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No new deaths as expert says epidemic 'waning'

There were no fatalities from measles overnight as a leading New Zealand expert says the rate at which the disease  is spreading across the country now appears to be “waning” in Samoa.

Some 85 new cases of measles were infected in the past 24 hours, according to an update from the National Emergency Operations Centre. 

That represents the fourth consecutive day that the number of new infections recorded have been below 100. Over 200 daily new infections were regularly recorded last month.

“I think [the epidemic is] waning,” said Dr. Helen Petousis-Harris a vaccinologist from the University of Auckland.

“There’s going to be more deaths to come. But it seems to me to be steadily heading downwards. It’s like a mountain slope [on] its way down”.

Dr. Petousis-Harris said while the trajectory of the epidemic suggested the disease had “been some time to run” it appeared that the Government’s mass vaccination campaign, including last week’s door-to-door initiative had made an impact. 

She nominated poverty and timely access to healthcare as among the reasons that Samoa could expect more fatalities despite the epidemic appearing to have peaked. 

There remain a total of 18 critically children in Intensive Care Units across the nation’s hospitals. 

A total of 5,080 measles cases have been reported since Samoa declared an official epidemic in mid-October.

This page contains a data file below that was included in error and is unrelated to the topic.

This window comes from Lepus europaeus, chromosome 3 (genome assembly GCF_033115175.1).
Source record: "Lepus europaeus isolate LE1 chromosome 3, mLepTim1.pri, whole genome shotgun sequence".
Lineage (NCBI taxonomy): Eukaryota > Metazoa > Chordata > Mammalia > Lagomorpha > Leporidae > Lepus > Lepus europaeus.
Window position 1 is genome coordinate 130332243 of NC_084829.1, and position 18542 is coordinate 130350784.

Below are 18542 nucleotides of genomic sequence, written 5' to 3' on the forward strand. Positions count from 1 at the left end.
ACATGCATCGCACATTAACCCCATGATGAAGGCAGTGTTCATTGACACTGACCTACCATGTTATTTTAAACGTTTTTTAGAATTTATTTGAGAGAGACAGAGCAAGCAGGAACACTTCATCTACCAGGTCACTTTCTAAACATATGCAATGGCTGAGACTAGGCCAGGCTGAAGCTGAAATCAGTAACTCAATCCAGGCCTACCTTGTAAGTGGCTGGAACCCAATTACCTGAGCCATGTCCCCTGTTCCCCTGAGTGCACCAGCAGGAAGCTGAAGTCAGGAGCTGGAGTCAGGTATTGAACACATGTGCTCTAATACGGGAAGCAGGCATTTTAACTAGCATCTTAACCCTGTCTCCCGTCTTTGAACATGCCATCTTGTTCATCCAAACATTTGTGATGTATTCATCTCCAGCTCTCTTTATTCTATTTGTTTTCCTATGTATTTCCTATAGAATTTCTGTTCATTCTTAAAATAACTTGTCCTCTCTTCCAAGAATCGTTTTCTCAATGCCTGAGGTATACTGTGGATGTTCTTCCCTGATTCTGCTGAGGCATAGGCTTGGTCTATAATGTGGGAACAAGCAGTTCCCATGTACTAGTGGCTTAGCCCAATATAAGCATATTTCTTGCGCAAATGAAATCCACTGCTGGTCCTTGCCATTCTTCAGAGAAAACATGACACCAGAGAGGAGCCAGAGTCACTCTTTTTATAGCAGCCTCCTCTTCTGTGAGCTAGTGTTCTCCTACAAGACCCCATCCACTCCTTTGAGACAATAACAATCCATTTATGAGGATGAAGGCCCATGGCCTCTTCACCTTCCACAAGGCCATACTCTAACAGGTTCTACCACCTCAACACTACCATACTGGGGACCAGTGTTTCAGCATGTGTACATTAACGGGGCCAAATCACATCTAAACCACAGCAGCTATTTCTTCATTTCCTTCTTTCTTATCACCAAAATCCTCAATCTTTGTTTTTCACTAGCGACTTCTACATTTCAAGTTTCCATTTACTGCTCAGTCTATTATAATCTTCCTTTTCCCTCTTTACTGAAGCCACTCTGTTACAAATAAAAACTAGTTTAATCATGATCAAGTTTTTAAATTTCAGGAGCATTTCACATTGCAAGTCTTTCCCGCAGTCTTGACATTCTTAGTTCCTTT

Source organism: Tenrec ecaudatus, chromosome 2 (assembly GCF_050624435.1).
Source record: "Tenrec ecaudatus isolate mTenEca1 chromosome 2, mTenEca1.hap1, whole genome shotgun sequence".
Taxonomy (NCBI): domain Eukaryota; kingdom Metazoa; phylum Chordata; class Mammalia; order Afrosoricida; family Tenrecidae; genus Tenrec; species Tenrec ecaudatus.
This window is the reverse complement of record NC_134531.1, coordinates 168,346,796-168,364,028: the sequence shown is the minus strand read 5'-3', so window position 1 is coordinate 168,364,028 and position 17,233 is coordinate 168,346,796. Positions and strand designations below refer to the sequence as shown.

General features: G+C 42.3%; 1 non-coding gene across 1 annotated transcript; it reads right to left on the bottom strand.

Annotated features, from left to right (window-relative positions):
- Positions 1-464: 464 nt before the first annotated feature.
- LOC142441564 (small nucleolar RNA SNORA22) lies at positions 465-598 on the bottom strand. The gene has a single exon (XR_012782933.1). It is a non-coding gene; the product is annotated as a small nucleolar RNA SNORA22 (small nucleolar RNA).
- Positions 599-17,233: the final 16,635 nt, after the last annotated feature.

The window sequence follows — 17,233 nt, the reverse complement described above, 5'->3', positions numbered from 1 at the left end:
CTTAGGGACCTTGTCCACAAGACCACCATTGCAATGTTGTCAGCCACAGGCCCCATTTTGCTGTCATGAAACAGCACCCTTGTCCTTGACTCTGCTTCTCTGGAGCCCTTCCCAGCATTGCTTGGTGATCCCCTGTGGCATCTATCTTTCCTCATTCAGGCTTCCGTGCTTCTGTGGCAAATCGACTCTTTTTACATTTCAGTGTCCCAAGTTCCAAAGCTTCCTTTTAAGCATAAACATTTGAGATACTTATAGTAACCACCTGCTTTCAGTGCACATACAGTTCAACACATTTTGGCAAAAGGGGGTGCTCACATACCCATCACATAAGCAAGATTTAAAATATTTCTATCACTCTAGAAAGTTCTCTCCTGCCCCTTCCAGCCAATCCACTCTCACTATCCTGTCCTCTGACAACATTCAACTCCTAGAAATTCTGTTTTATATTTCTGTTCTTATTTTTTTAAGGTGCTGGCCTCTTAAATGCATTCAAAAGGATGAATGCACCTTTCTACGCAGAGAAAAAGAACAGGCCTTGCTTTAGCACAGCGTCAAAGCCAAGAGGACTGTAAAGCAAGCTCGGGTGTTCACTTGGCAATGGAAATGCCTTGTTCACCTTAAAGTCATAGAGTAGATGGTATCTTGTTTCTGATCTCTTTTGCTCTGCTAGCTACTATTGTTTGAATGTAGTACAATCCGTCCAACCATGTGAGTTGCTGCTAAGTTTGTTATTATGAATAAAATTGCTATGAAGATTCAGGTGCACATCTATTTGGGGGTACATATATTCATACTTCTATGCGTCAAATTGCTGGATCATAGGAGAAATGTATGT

There are currently 169 people receiving in-patient treatment for measles across the nation’s hospitals: 127 at the Tupua Tamasese Meaole Hospital; four at Poutasi District Hospital; one at Lalomanu District Hospitasl , 24 at the Leulumoega Rural District Hospital, 5 at the Malietoa Tanumafili II Hospital; five at Foailalo District Hospital and three at Safotu District Hospital. 

The total number of measles cases admitted to all hospitals recorded for the outbreak to date is 1,607. Of that, 1,366 (85%) patients have been discharged, which represents a slight improvement in patients’ recovery rate.

Dr. Petousis-Harris predicted three months ago that the arrival of measles on Samoan shores was ‘inevitable’.

Prime Minister Tuilaepa Dr. Sailele Malielegaoi at a press conference on Thursday said the general feeling is the epidemic is slowly “calming down”.

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